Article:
What’s next after the repeal of 377a?

Recently, the Singaporean government made the decision to repeal section 377a, a law that criminalised consensual sex between two men. Although this decision was many, many years in the making (Radics 2013), the repeal then prompted the question: what next?

With the repeal of section 377A, attention now turns towards addressing other crucial aspects of LGBT rights in Singapore. Although this development signifies  progress, there are still hurdles to overcome. Notably, Singaporeans express scepticism towards gay marriage in Singapore, as revealed in a 2022 survey of 650 Singaporeans, carried out by Blackbox.

For many people around the world, same-sex marriage serves as a yardstick to measure acceptance of, or freedom for, LGBT people. The ‘pink line’ (Gevisser 2020) seems to be the boundary that separates liberty and oppression, good and evil, and modern and traditional.

In recent years, with the increasing visibility and influence of the global gay rights movement, there has been a marked shift from a focus on liberation to an emphasis on assimilation. This shift revolves around the belief that ‘we are just like you’ and that ‘we can be good citizens just like you’. Notwithstanding the definition of ‘good citizen’ and who gets to determine that, this assimilationist  approach to activism has led to the inclusion of certain LGBT people into heteronormative practices and institutions, such as marriage, the workplace, the military, and other heteronormative domains.

What is heteronormativity?

Simply put, heteronormativity is the idea that heterosexuality is the implied standard for all people. One fundamental aspect of heteronormativity involves gender: a man or a woman. Gender and more importantly, what gender entails, are key to understanding heteronormativity.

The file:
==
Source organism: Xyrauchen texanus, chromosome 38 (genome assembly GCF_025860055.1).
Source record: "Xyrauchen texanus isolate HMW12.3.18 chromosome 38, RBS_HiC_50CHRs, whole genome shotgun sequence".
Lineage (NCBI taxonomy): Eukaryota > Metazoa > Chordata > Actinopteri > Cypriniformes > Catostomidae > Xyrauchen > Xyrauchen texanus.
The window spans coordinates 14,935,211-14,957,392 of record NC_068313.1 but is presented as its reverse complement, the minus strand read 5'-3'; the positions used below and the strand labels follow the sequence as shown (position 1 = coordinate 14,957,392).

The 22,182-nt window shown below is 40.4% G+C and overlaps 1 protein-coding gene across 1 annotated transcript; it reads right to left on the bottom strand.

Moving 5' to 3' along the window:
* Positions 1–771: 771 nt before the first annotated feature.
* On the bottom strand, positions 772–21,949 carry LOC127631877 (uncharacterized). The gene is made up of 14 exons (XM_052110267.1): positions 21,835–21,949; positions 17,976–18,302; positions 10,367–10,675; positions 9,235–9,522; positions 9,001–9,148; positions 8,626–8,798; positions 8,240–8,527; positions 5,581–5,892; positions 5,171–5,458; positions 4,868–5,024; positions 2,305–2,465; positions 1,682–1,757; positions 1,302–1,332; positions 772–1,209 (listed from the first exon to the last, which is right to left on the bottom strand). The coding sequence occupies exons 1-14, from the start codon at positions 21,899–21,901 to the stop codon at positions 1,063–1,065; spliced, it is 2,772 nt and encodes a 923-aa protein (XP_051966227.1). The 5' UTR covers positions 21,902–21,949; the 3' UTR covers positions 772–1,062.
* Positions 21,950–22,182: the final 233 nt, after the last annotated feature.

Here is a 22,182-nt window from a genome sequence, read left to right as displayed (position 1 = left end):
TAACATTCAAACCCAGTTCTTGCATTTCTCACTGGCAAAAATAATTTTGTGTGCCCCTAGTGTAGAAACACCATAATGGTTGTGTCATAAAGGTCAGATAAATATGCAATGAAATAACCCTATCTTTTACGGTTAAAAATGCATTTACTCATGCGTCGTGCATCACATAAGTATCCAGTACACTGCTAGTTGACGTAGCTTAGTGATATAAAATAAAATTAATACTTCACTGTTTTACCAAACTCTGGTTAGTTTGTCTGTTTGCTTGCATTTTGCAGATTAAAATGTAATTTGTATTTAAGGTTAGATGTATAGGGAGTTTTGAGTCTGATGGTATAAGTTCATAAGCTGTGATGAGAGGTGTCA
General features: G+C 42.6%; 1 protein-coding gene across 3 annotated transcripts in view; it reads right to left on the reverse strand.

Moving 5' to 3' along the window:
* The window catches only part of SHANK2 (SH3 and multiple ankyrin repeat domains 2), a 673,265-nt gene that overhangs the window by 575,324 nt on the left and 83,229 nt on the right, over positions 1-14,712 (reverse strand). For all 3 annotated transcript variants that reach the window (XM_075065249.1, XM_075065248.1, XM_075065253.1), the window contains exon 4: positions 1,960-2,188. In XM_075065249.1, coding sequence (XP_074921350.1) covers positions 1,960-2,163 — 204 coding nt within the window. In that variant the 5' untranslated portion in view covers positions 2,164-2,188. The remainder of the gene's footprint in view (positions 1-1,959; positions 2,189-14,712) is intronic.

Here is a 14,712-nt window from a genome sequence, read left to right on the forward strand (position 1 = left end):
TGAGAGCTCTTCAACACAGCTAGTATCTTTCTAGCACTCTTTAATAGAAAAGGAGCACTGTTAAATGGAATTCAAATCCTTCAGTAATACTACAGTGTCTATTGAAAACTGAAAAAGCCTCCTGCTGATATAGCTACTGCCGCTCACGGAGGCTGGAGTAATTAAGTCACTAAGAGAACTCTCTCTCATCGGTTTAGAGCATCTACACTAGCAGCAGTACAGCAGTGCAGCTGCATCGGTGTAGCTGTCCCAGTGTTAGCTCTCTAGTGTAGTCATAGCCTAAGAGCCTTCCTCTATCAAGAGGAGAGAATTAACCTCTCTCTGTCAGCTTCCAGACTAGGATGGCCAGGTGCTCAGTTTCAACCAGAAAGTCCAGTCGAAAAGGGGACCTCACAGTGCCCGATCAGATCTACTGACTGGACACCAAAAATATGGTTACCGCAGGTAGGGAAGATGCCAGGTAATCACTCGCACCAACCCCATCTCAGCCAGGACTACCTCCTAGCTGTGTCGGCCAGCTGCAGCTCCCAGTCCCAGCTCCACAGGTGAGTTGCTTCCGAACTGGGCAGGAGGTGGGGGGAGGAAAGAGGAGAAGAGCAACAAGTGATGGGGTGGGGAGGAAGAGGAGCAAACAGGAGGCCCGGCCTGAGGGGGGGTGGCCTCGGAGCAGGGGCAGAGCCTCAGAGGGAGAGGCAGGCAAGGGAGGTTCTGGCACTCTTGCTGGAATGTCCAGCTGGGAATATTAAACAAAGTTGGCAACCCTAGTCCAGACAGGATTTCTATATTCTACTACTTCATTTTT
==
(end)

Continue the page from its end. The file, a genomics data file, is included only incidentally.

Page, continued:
Heteronormativity as a system goes beyond individual behaviours, and forms the basis of societal institutions. For example, think of the prevailing notion of the ideal family. When envisioning an ideal family, many people will picture two people, a man and a woman, married, with biological children. This idea of the traditional family is often reinforced in policies, government frameworks, and widely accepted as the normative way of life. 

So a key question is: why do queer people advocate for gay marriage, if marriage itself is considered a heteronormative institution?

Related to the idea of heteronormativity is homonormativity (Duggan 2002).

What is homonormativity?

Homonormativity is twofold: the first part of the concept is the assimilation or absorption of heteronormative ideals and values into queer culture and identities. The second part of homonormativity is the effect of it: since heteronormativity is seen as the default standard, those who are homonormative are often privileged within society. This privilege grants them access to social, economic and cultural capital, enabling upward mobility and greater opportunities for participation in various spheres of society.